As the transfer portal continues to grow in importance, it’s only fitting that the three QBs up for this year’s award took that route.
There are times when the Heisman Trophy can feel like a lifetime achievement award for a player who has been around for a while and played well for multiple years. For three of the four finalists, this year’s Heisman seems like a bookend to a second college career.
Transfer quarterbacks winning the Heisman is nothing new. Four of the last five QBs who have won the award did so at their second program. Baker Mayfield, Kyler Murray and Caleb Williams started portions of one season at their first stops before making the portal plunge, while Joe Burrow barely played over two seasons at Ohio State.
2023 Heisman finalists Jayden Daniels, Michael Penix Jr. and Bo Nix, on the other hand, had multiple seasons’ worth of time with their initial schools. Due to a multitude of reasons—greener pastures, a fresh start, injuries—the ’23 trio used the portal, the extra year of eligibility thanks to COVID-19 and relaxed transfer rules to their advantage. (Ohio State wide receiver Marvin Harrison Jr. is the only non-QB among this year’s finalists.)
“Everybody’s journey is different, Daniels said. “It worked out for three of four finalists here. All the quarterbacks have transferred, and then we all stayed an extra year. So it works. It’s different for everybody. It depends how they want their life to go, but I know that we decided transfer and start fresh.”
A fresh start was particularly necessary for Nix. His father played at Auburn, and his parents met at Auburn. He found himself in a situation where there was too much pressure on him and, as his mother described, he wore the weight of the entire university on his shoulders because of his name. It’s not that way at Oregon, where he plays freely and this year threw for 40 touchdowns and completed 77.2% of his passes (nearly a college football record), erasing Auburn era memories of erratic play and risky decisions.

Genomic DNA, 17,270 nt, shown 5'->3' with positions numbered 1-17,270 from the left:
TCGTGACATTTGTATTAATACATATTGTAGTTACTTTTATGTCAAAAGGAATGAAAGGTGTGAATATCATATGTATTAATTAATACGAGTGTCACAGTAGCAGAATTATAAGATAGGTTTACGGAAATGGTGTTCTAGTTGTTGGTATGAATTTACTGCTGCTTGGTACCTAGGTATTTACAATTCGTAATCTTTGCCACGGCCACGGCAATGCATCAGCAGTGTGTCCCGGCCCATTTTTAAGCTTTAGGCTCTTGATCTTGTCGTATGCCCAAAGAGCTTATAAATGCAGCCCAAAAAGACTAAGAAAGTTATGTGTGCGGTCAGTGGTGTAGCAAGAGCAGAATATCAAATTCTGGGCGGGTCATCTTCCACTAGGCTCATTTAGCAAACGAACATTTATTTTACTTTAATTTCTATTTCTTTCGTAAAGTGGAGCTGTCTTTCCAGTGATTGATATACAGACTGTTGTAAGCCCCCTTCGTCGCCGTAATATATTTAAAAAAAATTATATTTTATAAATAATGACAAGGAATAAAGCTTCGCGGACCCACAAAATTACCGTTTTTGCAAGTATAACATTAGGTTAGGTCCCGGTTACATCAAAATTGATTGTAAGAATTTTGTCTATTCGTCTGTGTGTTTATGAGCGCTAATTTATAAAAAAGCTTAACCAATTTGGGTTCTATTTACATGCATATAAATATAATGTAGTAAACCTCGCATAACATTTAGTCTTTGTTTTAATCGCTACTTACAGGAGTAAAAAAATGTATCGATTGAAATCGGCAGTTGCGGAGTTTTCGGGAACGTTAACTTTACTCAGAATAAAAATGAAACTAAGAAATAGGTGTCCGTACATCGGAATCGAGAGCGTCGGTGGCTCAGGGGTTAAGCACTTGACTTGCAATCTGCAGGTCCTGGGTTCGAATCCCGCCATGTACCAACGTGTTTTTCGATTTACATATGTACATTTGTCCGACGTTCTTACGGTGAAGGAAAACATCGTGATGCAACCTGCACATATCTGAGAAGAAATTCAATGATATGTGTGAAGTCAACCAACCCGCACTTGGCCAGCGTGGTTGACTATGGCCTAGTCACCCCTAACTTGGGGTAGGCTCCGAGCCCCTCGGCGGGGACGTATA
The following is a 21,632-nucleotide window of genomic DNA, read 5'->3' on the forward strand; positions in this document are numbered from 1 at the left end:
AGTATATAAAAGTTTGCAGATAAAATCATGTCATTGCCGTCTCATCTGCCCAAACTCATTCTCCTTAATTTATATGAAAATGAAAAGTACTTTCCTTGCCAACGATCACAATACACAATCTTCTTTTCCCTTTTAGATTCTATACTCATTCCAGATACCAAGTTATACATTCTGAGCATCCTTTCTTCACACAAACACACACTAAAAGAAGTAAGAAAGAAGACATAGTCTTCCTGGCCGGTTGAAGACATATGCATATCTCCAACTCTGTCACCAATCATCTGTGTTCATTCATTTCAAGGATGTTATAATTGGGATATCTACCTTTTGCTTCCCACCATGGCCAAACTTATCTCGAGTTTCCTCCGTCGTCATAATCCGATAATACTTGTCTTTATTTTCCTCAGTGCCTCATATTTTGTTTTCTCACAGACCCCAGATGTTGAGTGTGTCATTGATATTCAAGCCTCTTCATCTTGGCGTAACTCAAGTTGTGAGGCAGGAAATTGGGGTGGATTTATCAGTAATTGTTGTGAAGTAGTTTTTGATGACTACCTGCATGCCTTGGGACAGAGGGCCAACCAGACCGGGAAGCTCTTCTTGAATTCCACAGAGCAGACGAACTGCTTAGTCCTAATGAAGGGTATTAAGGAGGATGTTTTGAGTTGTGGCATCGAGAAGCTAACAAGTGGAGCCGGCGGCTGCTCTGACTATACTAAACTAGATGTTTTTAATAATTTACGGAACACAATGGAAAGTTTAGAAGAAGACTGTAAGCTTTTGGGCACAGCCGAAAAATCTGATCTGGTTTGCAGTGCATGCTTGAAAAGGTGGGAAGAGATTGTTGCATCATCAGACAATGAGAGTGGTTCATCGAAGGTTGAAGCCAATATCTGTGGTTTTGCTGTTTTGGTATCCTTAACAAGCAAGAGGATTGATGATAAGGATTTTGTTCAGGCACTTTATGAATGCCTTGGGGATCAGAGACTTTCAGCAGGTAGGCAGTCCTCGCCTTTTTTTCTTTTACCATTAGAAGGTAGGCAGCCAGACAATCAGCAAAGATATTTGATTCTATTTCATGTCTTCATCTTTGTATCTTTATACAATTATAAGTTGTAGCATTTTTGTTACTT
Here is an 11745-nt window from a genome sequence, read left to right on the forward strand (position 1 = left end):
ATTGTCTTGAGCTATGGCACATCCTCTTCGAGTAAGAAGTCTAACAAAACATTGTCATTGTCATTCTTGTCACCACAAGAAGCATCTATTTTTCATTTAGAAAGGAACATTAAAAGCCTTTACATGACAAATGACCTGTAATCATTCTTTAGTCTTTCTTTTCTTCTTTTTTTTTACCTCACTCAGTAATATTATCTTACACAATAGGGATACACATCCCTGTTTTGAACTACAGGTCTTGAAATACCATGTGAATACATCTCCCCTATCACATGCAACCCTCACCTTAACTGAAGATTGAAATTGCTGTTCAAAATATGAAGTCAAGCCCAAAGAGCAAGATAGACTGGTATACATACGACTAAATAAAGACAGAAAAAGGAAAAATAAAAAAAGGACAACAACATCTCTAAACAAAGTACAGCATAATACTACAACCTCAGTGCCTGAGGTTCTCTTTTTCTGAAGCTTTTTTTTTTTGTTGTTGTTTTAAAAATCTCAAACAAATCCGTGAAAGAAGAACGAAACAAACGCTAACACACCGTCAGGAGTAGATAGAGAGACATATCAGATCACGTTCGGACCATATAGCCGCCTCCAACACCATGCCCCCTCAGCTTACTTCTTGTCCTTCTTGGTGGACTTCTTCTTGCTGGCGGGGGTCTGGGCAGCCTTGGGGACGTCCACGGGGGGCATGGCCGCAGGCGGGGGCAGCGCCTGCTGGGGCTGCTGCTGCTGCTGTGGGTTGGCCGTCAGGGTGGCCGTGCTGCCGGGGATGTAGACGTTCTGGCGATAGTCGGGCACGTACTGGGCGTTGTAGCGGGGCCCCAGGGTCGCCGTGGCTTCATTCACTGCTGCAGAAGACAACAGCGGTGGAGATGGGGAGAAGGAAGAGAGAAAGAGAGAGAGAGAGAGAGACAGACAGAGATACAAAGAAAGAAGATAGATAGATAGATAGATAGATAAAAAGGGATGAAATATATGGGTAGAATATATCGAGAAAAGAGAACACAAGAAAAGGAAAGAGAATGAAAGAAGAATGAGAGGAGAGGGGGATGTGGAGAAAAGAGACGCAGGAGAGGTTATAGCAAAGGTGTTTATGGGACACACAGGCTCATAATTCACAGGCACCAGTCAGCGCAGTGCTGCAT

“I think it’s just an opportunity after graduating. There’ve been a lot of grad transfers in the past, and they’ve all been able to go on and do something else and get a fresh start,” Nix said. “That’s all my story was—just a chance to get a fresh start and be around a new team and have a chance to go and compete at a high level.”
Despite their individual accolades, only one of them has the chance to bring home the ultimate team prize: Washington’s Penix, whose Huskies beat Nix’s Ducks twice this season and now has a crack at a national championship.
As for Penix’s advice to those in the portal now?
“I’d say just trust the process,” Penix said. “Trust your heart and trust your faith. I feel like that decision is definitely a big-time decision, and it’s something that you’ve got to truly believe in yourself. And you’re really betting on yourself whenever it comes to that. You’re going to a new school, new people, new coaches, probably already got guys there that have been doing it before you but I feel that you really have to believe in yourself, but you make the decision that’s best fit for you and not what other people feel like should be for you.”
College football’s transfer portal is now wide open and full of signal-callers hoping to find new homes and new success. They’re writing the ever-expanding road map for QBs to follow.